March. Russian Foreign Minister Yevgenii Primakov agreed to send a
counselor to participate in the Geneva meeting after U.S. Secretary of
State Warren Christopher assured him that the session would only be a
prelude to the Moscow meeting. Russian diplomats were annoyed that the
last-minute Geneva meeting, organized by the U.S., might overshadow the
long-planned Moscow session. -- Scott Parrish

EUROPEANS URGED TO GET TOUGH OVER CHECHNYA. Human Rights Watch urged
European governments to pressure Moscow to end human rights abuses in
Chechnya, Western agencies reported on 18 March. Rachel Denber, head of
the organization's Moscow office, criticized the EU for ratifying an
interim trade accord with Russia this past November despite continued
fighting in Chechnya, which she estimated had killed 9,000 civilians.
Lotte Licht, another spokesperson for Human Rights Watch, urged the EU
and the Council of Europe to end their "silent diplomacy" on Chechnya
and "make it absolutely clear to Moscow that violations must cease."
Meanwhile, EU External Relations Commissioner Hans van den Broek,
visiting Moscow, expressed "concern" with the excessive use of force by
federal troops in Chechnya, but he blamed the continued fighting on
separatist Chechen President Dzhokhar Dudaev. He said Dudaev's
"impossible" demand for independence had blocked any negotiated
settlement. -- Scott Parrish

LACK OF LEGISLATION PREVENTS RUSSIA FROM DESTROYING CHEMICAL WEAPONS.
Protests by environmentalists and the lack of appropriate legislation
continue to prevent Russia from implementing the 1993 Chemical Weapons
Convention, Russian TV reported on 18 March. Plans to construct a
chemical weapons destruction facility to process the mustard gas and
lewisite near Gornyi in Saratov Oblast (see OMRI Daily Digest, 24
January 1996) have been stalled by local environmentalists demanding
further safety studies. Meanwhile, the steel tanks in which the
chemicals are stored could start leaking. The State Duma has yet to
ratify the 1993 convention and it has not passed legislation on the
destruction of chemical weapons. -- Constantine Dmitriev

GERMANY TO SEND PLUTONIUM TO RUSSIA FOR TESTING. Germany will send a 10g
sample of the 360g of plutonium seized by its agents at the Munich
airport in August 1994 to Russia for testing, ITAR-TASS reported on 18
March, citing German government official Bernd Schmidbauer. German media
reports in February claimed that the material was stolen from a research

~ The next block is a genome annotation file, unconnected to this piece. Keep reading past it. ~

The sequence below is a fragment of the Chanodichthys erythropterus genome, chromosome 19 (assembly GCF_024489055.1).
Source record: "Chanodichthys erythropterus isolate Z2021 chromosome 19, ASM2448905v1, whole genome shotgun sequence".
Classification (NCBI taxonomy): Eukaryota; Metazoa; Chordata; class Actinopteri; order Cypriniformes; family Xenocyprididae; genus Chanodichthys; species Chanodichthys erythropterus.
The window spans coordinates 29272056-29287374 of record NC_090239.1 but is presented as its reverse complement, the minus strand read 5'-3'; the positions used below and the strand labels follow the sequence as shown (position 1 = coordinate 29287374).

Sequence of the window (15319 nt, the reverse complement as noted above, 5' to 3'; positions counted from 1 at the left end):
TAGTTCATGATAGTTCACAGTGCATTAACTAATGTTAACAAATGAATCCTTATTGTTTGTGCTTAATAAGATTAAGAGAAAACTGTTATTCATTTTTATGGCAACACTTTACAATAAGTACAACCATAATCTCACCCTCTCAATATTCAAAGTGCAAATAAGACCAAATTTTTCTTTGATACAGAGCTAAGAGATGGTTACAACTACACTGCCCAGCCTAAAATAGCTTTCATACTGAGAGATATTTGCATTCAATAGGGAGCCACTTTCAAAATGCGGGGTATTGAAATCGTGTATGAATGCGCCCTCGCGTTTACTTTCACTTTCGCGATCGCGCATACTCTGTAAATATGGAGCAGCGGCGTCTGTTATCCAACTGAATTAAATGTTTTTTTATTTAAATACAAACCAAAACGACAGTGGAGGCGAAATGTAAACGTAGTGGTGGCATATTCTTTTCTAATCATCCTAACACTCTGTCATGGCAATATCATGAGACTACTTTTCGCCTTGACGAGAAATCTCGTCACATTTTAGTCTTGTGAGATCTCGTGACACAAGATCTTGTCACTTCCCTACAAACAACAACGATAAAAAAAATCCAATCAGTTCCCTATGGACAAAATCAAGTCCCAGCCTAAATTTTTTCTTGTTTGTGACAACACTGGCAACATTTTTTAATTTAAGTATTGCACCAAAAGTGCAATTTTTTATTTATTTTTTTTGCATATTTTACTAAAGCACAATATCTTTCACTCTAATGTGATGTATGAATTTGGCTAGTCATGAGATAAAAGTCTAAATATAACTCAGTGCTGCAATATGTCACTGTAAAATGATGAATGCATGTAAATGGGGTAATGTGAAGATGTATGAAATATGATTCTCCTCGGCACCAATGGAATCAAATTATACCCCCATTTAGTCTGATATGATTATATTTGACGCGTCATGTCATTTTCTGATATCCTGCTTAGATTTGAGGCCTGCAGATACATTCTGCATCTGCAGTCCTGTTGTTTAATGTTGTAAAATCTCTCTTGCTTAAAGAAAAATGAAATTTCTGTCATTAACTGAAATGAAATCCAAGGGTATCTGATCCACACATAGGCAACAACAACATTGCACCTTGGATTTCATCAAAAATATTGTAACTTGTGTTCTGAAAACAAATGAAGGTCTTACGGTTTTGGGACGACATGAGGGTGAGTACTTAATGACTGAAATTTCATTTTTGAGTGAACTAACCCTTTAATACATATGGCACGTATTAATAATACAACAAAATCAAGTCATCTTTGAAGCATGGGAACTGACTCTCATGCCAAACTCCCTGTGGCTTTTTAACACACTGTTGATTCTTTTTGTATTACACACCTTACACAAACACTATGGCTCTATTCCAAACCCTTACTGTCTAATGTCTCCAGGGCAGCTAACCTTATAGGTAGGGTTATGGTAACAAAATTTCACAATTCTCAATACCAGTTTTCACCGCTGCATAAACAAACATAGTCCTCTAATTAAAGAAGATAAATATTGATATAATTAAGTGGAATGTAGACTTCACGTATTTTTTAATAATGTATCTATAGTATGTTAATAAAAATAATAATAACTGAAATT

reactor at Obninsk, southwest of Moscow, but the Federal Security
Service said the origins of the plutonium could only be determined after
tests were carried out and criticized Bonn for failing to respond to its
request for a sample (see OMRI Daily Digest, 13 and 14 February 1996). A
German parliamentary commission has been investigating the plutonium
case since May 1995 following allegations that the German security
services instigated the operation to pressure Moscow into taking more
steps to prevent the theft of nuclear material. -- Penny Morvant

RUSSIA GETS 900 MILLION ECU GRANT FROM EU. The EU signed an agreement
with Russia on 18 March to provide a 900 million ($1.14 billion) ECU
grant under the TACIS program to facilitate economic restructuring and
set up business training programs, Western agencies and ITAR-TASS
reported. The deal was negotiated by EU External Relations Commissioner
Hans van den Broek and Russian First Deputy Premier Vladimir Kadannikov.
Foreign Economic Relations Minister Oleg Davydov said that part of the
grant may be used for modernizing the Russian textile industry. He noted
that if the EU participates in reconstructing this sector, the
government may refrain from imposing quotas on EU textile imports. --
Natalia Gurushina

NEW $100 BILLS TO ENTER CIRCULATION. Assistant Treasury Secretary Darcy
Bradbury said the U.S. will start issuing new version $100 bills next
week, Reuters reported on 19 March. The new design will be more
difficult to counterfeit. Some $20 billion in cash is thought to be held
by Russians, most of it in $100 bills. There is concern that Russians
may panic when the new bills appear, fearing that the old ones will not
be accepted. A major publicity campaign has been launched to reassure
Russians that the U.S. government will continue to redeem the old $100
bills in perpetuity. The Russian government persuaded banks to limit
their commission for changing new bills for old to 2%, although there
are already reports of banks charging up to 5% to cash in torn or
defaced bills. -- Peter Rutland

TRANSCAUCASIA AND CENTRAL ASIA

KARIMOV SUPPORTIVE OF RUSSIA'S ROLE IN CENTRAL ASIA. Uzbek President
Islam Karimov sent a telegram to President Boris Yeltsin in which he